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Mini Reviews For The Week Ending 2/22

Sometimes, the staff at Graphic Policy read more comics than we’re able to get reviewed. When that happens you’ll see a weekly feature compiling short reviews from the staff of the comics, or graphic novels, we just didn’t get a chance to write a full review for.

These are Graphic Policy’s Mini Reviews.


X-Men #6 (Marvel)– Jonathan Hickman and Matteo Buffagni build off the Orchis space mission plot thread from House of X to tell a Mystique-centric story, show that Orchis is still a threat, and make Krakoa even a more morally ambiguous place. Basically, Xavier and Magneto have made Mystique a one woman Suicide Squad, who spies on Orchis and their new technology for the hope of getting her wife, Destiny back. Buffagni is a wonderful artist choice for this issue with all of its tech floating around, and he uses skinny panels to nail the emotional beats between Mystique, Xavier, and Magneto as they continue to manipulate her. But she has sort of an ace up her sleeve that could be the downfall of Krakoa as Hickman brings back the multiple timelines in this issue.Finally, X-Men #6 is another example of Hickman forsaking the multi-issue arcs of modern, mainstream comics for single issue stories that help convey the larger tapestry of life on Krakoa. Overall: 8.4 Verdict: Buy

New Mutants #7 (Marvel)– Jonathan Hickman and Rod Reis wrap up the old school New Mutants in space arc in an experimental and occasionally abrupt fashion. Hickman definitely is having a ball writing the relationship between Sunspot and Cannonball and opens the issue with Sunspot breaking the fourth wall to complain about how the series has been broken up. Then, because they ran out of room or something, the climactic fight scene is decided by you, the reader, rolling D6’s. (In my case, the Shi’ar Imperial Guard won, and Mentor was the last one standing.) The intergalactic politics thing ends up just being a joke and an excuse for Cannonball and Sunspot to hang out more and banter. However, Rod Reis’ art and colors continue to be lush and emotive, perfect for the space-scapes and scenes of conflict between the New Mutants and Guard. Overall: 7.5 Verdict: Read

Wolverine #1 (Marvel)– Logan returns to solo comics is suitably guilt-ridden, claw-slashing, and bloody fashion in a pair of stories penned by Benjamin Percy and drawn by Adam Kubert and Viktor Bogdanovic. Both are crafted around his role as Krakoa’s last line of defense, the man of the wall, who will do whatever it takes to keep mutants safe. He might open the comic playing hide and seek with mutant children in a brightly colored sequence, but he probably has more in common with Omega Red in the 2nd story or the visions of his actions in the Old Man Logan comic in the first one. The 1st story basically throws Wolverine into a Narcos-like situation where he’s trying to figure out who is using the Krakoan flowers to whip up a human cult that wants to literally drink mutant blood. It’s solid, but the second story featuring vampires, the Paris catacombs, and the story of Catholic saints is much more exciting and pure pulp goodness. Percy and Bogdanovic work in tandem knowing when to cut between panels and when to open up and let Logan or Omega Red cut loose. The Vampire Nation is a powerful threat for Krakoa as well as its twisted mirror. Finally, the real highlight of this excellent, yet overpriced comic is Magneto using the CIA as an example of why Wolverine, and by extension, Krakoa, will never have the moral high ground. Overall: 9.0 Verdict: Buy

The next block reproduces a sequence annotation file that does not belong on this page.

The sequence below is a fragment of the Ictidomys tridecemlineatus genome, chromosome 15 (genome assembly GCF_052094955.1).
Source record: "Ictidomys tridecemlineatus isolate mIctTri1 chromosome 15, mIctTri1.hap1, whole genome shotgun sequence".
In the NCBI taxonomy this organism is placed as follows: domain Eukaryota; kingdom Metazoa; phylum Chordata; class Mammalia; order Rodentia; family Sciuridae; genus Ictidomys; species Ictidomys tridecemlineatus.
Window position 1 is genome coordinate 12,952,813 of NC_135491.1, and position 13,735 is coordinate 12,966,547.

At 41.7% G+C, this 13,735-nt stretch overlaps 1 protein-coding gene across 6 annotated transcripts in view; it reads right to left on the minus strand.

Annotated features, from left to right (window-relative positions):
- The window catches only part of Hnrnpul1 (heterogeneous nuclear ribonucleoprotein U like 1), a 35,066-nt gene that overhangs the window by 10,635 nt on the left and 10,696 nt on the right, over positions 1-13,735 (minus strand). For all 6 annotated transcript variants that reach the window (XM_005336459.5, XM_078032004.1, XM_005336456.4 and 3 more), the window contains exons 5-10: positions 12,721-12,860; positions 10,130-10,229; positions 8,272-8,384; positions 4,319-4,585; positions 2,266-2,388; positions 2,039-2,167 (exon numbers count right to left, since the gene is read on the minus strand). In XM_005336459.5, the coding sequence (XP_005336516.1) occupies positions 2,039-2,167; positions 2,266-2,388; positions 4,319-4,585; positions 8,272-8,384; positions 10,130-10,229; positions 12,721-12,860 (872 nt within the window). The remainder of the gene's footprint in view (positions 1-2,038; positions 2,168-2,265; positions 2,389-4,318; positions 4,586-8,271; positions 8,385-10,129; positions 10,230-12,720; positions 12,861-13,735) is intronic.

Marauders #8 (Marvel)– This is the big reaction issue to the death of Kate Pryde with some Sebastian Shaw maneuvering in the background. Most of the comic is Gerry Duggan and Stefano Caselli turning Iceman loose as he’s less Northstar and more Midnighter in the violence spectrum of queer characters because of his friendship with Kate. Caselli brings the big screen, elemental action showing the effects of Bobby’s power before showing his emotional reaction to Kate’s death. It’s cathartic and bookends nicely with Storm and Emma Frost’s interactions as this issue really drives home how much Kate meant to the X-Men and her Marauder teammates. Throughout the series, Duggan and Caselli have been able to pull off these kind of *water cooler* moments in Marauders, and this issue is no exception. Overall: 9.2 Verdict: Buy

 Bang! #1 (Dark Horse)– The new comic from Matt Kindt and Wilfredo Torres is a spy thriller that starts as an overt deconstruction of James Bond and then becomes much more metafictional. Think “fiction suits” from the works of Grant Morrison. Bang #1 is that fan theory that James Bond isn’t one man, but a codename given to different men (For now) written larger than life. Wilfredo Torres’ art is smooth and perfectly fit for both sleek action, pop culture/pulp homages, and something a little more mindbending. He uses grids for the hand to hand combat and splash pages for the big reveal. Nayoung Kim keeps the colors reasonably flat because this is pop reality, not reality. Bang! has an interesting concept and examines the misogyny and imperialism of pulp paperbacks while also indulging in its best tropes. Overall: 9.5 Verdict: Buy

 Valkyrie: Jane Foster #8 (Marvel)– Norwegian writer Torunn Gronbekk joins Jason Aaron and Cafu on the issue of Valkyrie: Jane Foster, and they tell a middling, disaster movie-esque, guest star heavy story of Valkyrie, the Avengers, and Thor against the forces of anti-life that were guarded by the All-Father and are now released. The best part of this comic is the two pages that Jane and her friend Lisa get to chat and talk about their lives until the ground opens up. I honestly don’t blame Gronbekk choosing the biggest toys in the box to play with in her first Marvel outing, but with the exception of the aforementioned two pages and the end of the comic, it feels more like an Avengers comic than a Valkyrie one. Also, this issue’s villain is a little bit of a retread of the last arc’s, but with more of a connection to Norse mythology. However, Cafu has a nice photorealistic style that isn’t stiff and makes for pleasant reading. Overall: 5.8 Verdict: Pass

Well, there you have it, folks. The reviews we didn’t quite get a chance to write. See you next week!